By progressively abandoning the ideas of free enterprise and free markets over the course of the last hundred years, the United States has eventually given the Europeans what they had been hoping to get for a long time: the admission from the Americans themselves that capitalism cannot work (on its own).
This is perhaps the most worrisome development of the current financial crisis. Europeans such as Ivan Pongracic and I have a different (emotional) understanding of the situation than most Americans around us who have never really lived in a world where the state not only regulates and taxes but also owns (some of) the means of production and can impose a diktat on people’s lives.
In this regard, what is happening in Europe is very concerning. Even right-wingers such as Angela Merkel and Nicolas Sarkozy (although one shouldn't be surprised) have awakened in the last few weeks as crusaders for a new type of capitalism: one that has a more human face, one that does not suffer from crisis, one that is more controlled. Unless the US reacts to this development (and it is hard to see how this would be the case), there will be no one left on this planet to oppose the establishment of a new financial order based on wrong and corrupt ideas about capitalism. The tsunami wave of the new financial order à la Sarkozy will be so high that will cover the entire world.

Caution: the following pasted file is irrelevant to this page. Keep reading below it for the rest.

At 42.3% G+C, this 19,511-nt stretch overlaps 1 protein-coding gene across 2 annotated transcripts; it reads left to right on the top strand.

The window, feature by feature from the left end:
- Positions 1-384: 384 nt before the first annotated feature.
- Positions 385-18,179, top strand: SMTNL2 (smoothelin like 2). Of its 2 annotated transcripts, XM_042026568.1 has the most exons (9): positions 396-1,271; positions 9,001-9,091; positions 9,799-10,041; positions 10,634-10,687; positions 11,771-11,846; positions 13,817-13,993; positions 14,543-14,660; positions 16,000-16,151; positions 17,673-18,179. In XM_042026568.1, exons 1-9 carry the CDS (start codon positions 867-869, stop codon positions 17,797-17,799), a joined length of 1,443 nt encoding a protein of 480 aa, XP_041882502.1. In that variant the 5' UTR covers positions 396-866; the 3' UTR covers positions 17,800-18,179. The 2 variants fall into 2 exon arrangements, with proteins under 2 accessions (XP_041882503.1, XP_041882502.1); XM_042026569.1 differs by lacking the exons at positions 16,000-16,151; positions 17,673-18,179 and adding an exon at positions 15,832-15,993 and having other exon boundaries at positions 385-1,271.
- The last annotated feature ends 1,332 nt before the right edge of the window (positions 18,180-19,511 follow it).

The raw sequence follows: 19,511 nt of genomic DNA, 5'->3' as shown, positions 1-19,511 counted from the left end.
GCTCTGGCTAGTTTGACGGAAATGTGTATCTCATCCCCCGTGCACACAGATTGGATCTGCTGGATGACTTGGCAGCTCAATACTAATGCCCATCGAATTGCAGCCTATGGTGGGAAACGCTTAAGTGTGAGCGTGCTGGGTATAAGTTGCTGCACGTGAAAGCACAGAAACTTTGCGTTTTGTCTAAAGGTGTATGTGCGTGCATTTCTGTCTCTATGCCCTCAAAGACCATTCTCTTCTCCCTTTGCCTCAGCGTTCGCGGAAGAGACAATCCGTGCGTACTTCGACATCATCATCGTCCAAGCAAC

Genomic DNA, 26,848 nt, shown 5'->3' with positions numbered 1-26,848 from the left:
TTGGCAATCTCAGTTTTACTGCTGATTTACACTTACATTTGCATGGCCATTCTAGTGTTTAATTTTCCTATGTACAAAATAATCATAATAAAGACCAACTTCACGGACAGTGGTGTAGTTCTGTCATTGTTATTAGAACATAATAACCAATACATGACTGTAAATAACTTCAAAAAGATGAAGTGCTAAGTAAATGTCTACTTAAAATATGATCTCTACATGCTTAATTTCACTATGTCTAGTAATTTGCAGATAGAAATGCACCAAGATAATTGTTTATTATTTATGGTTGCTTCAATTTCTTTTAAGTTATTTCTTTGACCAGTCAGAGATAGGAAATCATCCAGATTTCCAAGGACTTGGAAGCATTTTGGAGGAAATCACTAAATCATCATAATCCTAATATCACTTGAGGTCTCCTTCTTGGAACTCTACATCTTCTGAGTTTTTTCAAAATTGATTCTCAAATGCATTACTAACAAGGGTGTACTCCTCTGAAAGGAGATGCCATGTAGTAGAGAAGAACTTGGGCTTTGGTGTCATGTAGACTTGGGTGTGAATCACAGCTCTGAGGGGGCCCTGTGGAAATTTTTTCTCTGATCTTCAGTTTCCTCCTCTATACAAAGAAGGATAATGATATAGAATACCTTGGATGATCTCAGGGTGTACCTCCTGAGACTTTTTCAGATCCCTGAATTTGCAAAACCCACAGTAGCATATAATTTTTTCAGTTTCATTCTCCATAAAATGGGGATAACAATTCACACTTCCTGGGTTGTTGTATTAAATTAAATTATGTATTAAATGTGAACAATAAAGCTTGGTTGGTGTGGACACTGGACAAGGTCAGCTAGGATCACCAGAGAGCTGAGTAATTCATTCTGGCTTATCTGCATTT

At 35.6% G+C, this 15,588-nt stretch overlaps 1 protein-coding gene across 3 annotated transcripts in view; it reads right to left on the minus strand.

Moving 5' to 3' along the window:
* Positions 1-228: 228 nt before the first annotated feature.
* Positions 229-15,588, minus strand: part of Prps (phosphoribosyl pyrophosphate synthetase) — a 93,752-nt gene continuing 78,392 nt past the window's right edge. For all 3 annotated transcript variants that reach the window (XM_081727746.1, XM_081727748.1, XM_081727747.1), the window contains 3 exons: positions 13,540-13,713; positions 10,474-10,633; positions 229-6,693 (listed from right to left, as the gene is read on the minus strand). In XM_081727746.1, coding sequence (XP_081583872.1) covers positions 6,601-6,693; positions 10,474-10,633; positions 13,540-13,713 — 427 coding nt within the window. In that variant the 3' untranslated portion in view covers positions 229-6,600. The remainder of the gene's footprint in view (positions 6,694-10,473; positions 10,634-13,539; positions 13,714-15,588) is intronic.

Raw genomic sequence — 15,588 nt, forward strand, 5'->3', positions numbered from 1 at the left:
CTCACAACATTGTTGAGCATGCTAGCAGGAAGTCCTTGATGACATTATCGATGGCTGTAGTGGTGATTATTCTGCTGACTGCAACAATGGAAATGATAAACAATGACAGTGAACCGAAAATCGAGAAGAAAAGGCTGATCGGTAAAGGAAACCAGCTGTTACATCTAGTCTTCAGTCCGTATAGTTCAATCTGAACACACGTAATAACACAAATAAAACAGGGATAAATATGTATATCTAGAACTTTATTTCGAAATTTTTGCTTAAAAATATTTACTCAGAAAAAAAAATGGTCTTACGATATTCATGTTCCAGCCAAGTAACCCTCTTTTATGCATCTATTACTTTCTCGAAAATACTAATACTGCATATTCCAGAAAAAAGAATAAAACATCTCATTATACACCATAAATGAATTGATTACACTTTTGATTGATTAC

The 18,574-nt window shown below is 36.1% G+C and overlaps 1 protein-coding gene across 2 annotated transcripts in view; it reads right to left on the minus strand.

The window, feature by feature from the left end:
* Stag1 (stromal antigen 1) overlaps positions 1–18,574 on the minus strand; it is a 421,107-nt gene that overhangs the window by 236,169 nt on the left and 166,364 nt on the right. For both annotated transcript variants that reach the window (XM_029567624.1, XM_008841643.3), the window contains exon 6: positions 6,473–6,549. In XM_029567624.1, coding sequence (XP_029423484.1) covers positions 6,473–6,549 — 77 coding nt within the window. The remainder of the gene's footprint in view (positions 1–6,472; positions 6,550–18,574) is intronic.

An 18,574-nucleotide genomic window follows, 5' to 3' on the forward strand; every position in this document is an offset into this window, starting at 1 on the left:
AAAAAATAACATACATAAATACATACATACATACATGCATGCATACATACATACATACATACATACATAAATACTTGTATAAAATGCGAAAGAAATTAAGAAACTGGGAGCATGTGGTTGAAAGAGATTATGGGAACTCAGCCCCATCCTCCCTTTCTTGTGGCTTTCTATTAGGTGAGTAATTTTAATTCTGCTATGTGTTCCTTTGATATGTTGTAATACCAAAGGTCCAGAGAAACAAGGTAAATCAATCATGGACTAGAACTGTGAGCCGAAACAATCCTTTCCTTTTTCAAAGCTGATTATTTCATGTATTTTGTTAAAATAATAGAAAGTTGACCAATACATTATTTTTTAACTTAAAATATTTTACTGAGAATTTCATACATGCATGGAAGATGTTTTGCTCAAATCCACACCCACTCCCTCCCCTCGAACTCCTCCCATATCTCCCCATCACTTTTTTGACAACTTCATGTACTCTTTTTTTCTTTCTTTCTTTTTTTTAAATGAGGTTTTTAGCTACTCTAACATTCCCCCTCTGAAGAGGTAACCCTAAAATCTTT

Richard Ebeling explains this very well in a post today (The French have a Plan: Introduce more Socialism, but Call it Capitalism). Ebeling gets it. He is among the few Americans whom I know who deeply understand the long-term impact of current American policies on world affairs. Europeans are now rejoicing, there is a climate of fear, capitalism needs to be redefined, and there are plenty of candidates to do the job. The idea of the EU as a free trade zone died in 1992 but was really buried in 2008. The EU (meaning mostly France, Germany, and the UK) now wants to export its ideas to the rest of the planet by setting up the new international institutions that will oversee the world economy and its banks. Monsieur Colbert is not dead, he is still alive and well. Let's hope Adam Smith now lives in Asia.